Why Juventus Struggled to Contain Bayern Munich's Attacking Force

Colin O'Brien@@ColliOBrienContributor IApril 3, 2013

TURIN, ITALY - MARCH 10:  Giorgio Chiellini of FC Juventus in action during the Serie A match between FC Juventus and Calcio Catania at Juventus Arena on March 10, 2013 in Turin, Italy.  (Photo by Valerio Pennicino/Getty Images)
Valerio Pennicino/Getty Images

Juventus have hardly lost a game in two seasons. They're nine points ahead of Napoli in an extremely competitive Serie A, and after beating Chelsea earlier in the season, had been touted as one of the favourites for the UCL crown. So how did Bayern Munich make them look so ordinary?

The first half at the Allianz Arena was electric, and having gotten off on the wrong foot, Juve struggled with the pace set by their hosts throughout.

Rarely—if ever—has Antonio Conte's team looked so poor, but then it's not everyday that they come up against such fierce opposition. 

The Germans got off to a great start, scoring within the opening minutes thanks to a long-range effort from David Alaba. They pressed extremely well, and Juve managed little of any note in the opening 45. 

The Italians were slightly better after the break, but a tap-in from Thomas Mueller wrapped up the win and left the Old Lady with a mountain to climb in Turin.

The game was an entertaining and clear-cut one, and the reason why Bayern dominated was plain for everyone to see: they were simply better. After the game, Giorgio Chiellini said as much to Sky Sport Italia

We hoped to earn a better result tonight but there are 90 minutes left; we will have to play with more intensity, like Bayern did today. We know we can play better and I'm sure we will. We will continue to dream and we will make sure that we won't have any regrets after the return leg.

Conte has his work cut out for him. The Germans completely neutralised his 3-5-2 formation, forcing the normally impeccable Gianluigi Buffon into rash, long-range clearances and the peerless Andrea Pirlo into only completing half of his attempted passes. 


The former AC Milan midfielder is absolutely vital to all that the Bianconeri do, and though teams often try to take him out of the game, it's rare that anyone is as effective at it. Toni Kroos man-marked the Italian and reduced his normally imperious pass completion rate to a mere 51 percent, more than 35 points down on his average.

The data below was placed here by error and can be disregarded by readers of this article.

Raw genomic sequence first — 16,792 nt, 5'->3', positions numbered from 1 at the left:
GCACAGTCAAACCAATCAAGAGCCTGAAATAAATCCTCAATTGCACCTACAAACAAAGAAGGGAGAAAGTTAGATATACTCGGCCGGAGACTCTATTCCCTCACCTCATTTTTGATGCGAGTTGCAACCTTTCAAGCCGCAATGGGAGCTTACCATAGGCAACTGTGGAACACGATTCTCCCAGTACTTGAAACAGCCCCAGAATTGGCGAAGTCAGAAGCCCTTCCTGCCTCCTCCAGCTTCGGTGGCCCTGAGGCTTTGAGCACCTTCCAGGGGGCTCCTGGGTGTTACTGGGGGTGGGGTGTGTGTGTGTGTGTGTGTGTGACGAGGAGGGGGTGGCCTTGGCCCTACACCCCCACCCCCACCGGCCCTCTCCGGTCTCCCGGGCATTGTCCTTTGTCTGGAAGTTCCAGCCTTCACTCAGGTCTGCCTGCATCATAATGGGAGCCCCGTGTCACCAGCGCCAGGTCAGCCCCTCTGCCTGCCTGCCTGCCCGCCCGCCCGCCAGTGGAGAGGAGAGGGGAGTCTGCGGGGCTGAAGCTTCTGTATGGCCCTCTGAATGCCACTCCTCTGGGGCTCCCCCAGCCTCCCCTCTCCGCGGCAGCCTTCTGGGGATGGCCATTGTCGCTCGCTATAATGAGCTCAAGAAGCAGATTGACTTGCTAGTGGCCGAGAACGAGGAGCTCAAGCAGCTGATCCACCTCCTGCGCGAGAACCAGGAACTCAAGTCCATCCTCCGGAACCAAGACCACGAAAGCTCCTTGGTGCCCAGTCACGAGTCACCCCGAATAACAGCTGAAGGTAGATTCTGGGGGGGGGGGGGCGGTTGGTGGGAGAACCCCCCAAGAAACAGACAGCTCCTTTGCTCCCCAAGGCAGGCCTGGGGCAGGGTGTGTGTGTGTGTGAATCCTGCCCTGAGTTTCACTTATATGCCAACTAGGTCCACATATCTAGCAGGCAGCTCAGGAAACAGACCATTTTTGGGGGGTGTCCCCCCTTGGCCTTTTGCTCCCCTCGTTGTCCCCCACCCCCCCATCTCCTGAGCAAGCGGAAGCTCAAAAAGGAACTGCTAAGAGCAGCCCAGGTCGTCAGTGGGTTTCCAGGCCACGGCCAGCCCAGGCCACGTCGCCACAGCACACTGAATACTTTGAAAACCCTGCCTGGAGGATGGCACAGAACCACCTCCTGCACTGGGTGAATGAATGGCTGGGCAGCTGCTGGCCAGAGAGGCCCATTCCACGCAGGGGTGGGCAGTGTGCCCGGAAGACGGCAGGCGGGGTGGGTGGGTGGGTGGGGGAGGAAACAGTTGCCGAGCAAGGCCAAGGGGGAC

Pirlo's passing range and vision allow Juve to do two things: control the game's tempo and launch surprise attacks through small areas of space picked up on by the gifted regista. Against Bayern, they could do neither. 

All of this put the Old Lady's defence under enormous pressure.

Like all of the greatest teams, Juve are a sum equal to more than their constituent parts. The defence, though mighty, is no different.

The dominance of Chiellini & Co. normally relies on a certain amount of assistance from farther up the field. With Pirlo on form and Mirko Vucinic—absent at the Allianz—looking to create space in the unlikeliest of places, teams can't press that back three quite as much. 

In this game, Juve felt the full force of Bayern Munich, a force that at the weekend had put an incredible nine goals past Hamburg in the league. 

Bayern didn't allow Juve to control this game in their usual fashion, and it was clear that the Italians struggled to adapt. 

Conte's set-up is not based on ball-retention, as Celtic found out in Glasgow. Juventus are one of the few teams in world football that are truly comfortable on and off the ball, but there's a caveat: they need to control tempo.


Against Bayern, they couldn't, and they were made to look flustered and incapable, two adjectives not normally associated with the Turin side. 

Kroos and Mueller, in particular, wreaked havoc with their pressing and forced the Juve back line into several uncharacteristic errors. Pinned back, they were then subjected to wave after wave of Bayern attacks that in truth should have yielded more than two goals.

That it didn't is a small miracle from Conte's point of view. He can now plan for the mother of all comebacks in Turin, and though it will be a tough task, he'll know that it's not beyond their reach.

Juventus know that they can perform. They slaughtered Chelsea 3-0 in Italy, and with only Pescara to deal with at the weekend, can rest key players ahead of the return leg with Bayern. Arsenal showed that the Germans aren't infallible, either.

As Arjen Robben put it afterwards (via UEFA).com:

We'll have to wait and see [if 2-0 will be enough]. We've already been warned once. When we played against Arsenal [in the round of 16] and won 3-1 away everyone was thinking the tie was over. Of course then everyone was disappointed and angry with our result at home, but it was a good lesson for us.

Juve will be hoping to cause some more disappointment. Stephan Lichtsteiner and Arturo Vidal will be missing after picking up bookings—something they should have worked harder to avoid—but Vucinic should be back, and the Montenegrin's presence will change much. 

The former Roma frontman often adds the finishing touches to Pirlo's work, and is a much more intelligent and nuanced player than either Alessandro Matri or Fabio Quagliarella. 

The duo used against Bayern are both capable strikers, but they lack the vision that Vucinic brings and were never going to get much opportunity to poach against opposition this good. To score against Bayern, Juve will need a defter touch. 

If Conte can find a way to rebalance his side and protect Pirlo a little more, the addition of Vucinic should have the Bavarians a little more troubled closer to their own goal. And that, in turn, will relieve the pressure at Buffon's end. Because at the Allianz, the problems manifested in the Juventus box were born farther up the field.

This one isn't finished yet. 


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